Linear Editing Primer
How linear deck-to-deck editing works.
a primer by Eric Adler
This is a basic primer in linear editing, meant for people who already understand the basic concepts of videography. Check back to this site for more video how-tos and other information.
Make sure all your footage has continuous track and, if using a time code capable system, continuous time code (or at least pre- and post-roll of 5 seconds on every shot)
First you log your raw footage, or at least have a very good idea where everything is on your source tapes.
If you have any footage that you want to do an effect between it and another piece of footage on the same tape, make a dub of that footage, remembering to allow for continous timecode or pre- and post-roll.
Take a new tape and insert it into your editing recorder. Fast forward it to the end then rewind it to the beginning, this will stretch and properly tension the tape.
At the beginning of the tape, record a SMPTE header. 60 seconds of SMPTE bars with 1 KHz or 440 Hz tone. 10 seconds black, 10 seconds slate, 10 seconds countdown (10 to 2, with chirps on the second but a double chirp on 2, then black), then either let the remainder of the tape record black (known as "blacking out" the tape) so that you have continuous time code or procede in assemble mode.
In assemble mode, you will be adding video at a particular point on the record tape and continuing from there. Where you assemble will continue with unbroken timecode, but this will (most likely) leave a glitch at the end of the assemble operation. Many VTRs that support edit controllers but do not have one built in will attempt to assemble when put into record mode.
In insert mode, you will be recording on top of a track with continuous timecode, inserting on the tracks of your choice: V, A1, A2, (and possibly A3, A4, and A5-A8). This will replace the selected tracks with the same tracks from the source deck selected. If you have your sources running through a mixer and a switcher (Vision Mixer for those of you in the UK), you can use multiple sources and/or play things from one audio track and mix them to another.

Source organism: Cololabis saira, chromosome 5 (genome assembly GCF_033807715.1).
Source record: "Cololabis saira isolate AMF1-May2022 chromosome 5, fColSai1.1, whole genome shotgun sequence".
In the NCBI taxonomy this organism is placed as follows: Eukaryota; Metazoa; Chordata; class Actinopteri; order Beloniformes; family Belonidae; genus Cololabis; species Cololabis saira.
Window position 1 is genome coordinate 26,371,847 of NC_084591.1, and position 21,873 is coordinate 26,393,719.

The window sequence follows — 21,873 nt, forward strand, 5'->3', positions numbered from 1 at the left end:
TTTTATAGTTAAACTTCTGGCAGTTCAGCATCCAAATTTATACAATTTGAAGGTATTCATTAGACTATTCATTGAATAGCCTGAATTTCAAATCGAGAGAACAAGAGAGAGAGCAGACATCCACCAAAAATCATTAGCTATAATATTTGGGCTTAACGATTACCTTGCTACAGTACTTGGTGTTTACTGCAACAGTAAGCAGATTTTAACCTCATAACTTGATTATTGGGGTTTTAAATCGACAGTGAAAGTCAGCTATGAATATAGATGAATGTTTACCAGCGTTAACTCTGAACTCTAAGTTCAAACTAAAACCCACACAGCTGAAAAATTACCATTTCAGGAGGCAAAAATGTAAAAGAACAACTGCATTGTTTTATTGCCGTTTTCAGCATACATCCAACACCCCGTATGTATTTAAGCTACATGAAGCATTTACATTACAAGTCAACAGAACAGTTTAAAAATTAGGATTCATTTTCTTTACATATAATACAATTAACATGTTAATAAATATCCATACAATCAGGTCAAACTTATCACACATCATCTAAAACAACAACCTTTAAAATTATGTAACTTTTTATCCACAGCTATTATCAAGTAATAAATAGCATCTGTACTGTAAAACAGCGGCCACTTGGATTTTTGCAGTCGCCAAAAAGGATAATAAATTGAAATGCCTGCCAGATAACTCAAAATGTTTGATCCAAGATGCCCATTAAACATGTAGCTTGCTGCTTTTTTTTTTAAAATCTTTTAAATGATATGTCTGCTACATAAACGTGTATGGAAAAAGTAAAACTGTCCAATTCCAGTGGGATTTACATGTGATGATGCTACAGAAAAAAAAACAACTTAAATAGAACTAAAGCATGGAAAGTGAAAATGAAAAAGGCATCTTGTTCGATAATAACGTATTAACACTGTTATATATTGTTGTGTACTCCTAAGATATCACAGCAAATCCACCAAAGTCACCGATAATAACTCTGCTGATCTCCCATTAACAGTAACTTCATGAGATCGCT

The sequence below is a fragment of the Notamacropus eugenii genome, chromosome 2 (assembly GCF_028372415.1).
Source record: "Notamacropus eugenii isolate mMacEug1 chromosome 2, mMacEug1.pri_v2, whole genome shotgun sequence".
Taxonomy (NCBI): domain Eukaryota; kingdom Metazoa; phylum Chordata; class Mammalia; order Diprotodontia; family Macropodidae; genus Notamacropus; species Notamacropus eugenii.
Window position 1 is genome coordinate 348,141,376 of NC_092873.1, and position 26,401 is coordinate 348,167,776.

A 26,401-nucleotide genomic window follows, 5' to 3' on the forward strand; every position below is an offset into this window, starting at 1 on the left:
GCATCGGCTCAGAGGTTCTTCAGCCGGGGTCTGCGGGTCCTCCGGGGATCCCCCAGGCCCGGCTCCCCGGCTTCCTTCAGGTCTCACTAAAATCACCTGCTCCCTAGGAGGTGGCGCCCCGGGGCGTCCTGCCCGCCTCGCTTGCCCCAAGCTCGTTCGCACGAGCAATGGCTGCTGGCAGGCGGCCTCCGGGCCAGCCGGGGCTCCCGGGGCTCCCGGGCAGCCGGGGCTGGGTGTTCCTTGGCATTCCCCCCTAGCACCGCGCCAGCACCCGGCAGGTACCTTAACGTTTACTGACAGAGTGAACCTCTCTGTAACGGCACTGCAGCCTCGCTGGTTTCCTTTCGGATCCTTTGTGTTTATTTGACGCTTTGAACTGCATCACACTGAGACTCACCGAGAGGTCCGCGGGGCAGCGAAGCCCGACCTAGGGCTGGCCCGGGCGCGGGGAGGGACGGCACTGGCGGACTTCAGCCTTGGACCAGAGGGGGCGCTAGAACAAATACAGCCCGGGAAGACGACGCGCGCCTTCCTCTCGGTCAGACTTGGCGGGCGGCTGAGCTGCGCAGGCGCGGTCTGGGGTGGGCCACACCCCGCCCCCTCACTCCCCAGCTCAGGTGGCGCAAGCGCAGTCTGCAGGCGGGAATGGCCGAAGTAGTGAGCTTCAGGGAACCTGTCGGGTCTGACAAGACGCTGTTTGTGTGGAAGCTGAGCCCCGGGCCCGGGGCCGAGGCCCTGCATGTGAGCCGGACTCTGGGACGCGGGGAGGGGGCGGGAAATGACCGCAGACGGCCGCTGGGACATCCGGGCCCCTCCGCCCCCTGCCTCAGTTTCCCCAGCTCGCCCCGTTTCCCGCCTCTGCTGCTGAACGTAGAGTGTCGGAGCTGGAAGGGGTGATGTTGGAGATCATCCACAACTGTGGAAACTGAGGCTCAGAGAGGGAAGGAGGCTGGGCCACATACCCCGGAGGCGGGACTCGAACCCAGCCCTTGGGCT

Once you have decided which of these best suits your needs, you can continue on.
To make your first edit, select the mode(s) on your edit controller that you will be using. Select your record deck with the edit controller and use the shuttle/jog and other controls to go to the point after your countdown where the video should start. Mark your in point on the recorder and then select a source deck, find the first piece you want, mark an in point and an out point. Now, since your edited piece should go from black to black, you should run the video output of your source to a switcher and fade it up from black, either via a GPI trigger or RS422 control from your edit controller or by timing it and fading in manually.
Press "auto edit" or "record now" to apply this edit. Your decks will go into motion, going a bit before the edit in point, starting playback, and if synchronized, the recorder will begin recording at the in point. If not synchronized, the controller will either report an error state or try again. If in a rush, you can set only in points, and the controller will continue until you press the "all stop" button or the "auto edit" button again.
If in insert mode, at the end of the edit, your recorder will stop recording but continue to move the tape for a bit, this will prevent the deck from slowing down prior to the end of the piece and not matching with the sync on the tape. You can insert just video, just audio, or video and audio, allowing for editing video to match audio such as music and adding voice overs to match the video shown.
In assemble mode, the recorder will continue recording for a bit, this will allow your next edit to start without destroying part of the current edit, as there needs to be sync at the beginning of the newly laid track.
Your next edit will be the same as your first, except your edit system will usually automatically mark your new in point on the recorder to the out point of the previous edit. You can continue on from this point to make a finished piece.
If you try to assemble over preexisting video or audio, you will end up with broken track at the end of the edit. this yields a visible glitch due to a break in sync track
Inserting video instead of assembling video in the middle of a preexisting piece will not destroy sync and will result in a clean edit.
Note, the functions listed here are a primer and should work as stated for most edit controllers. The controls used may vary. Please read your controller's manual to check for the right functions.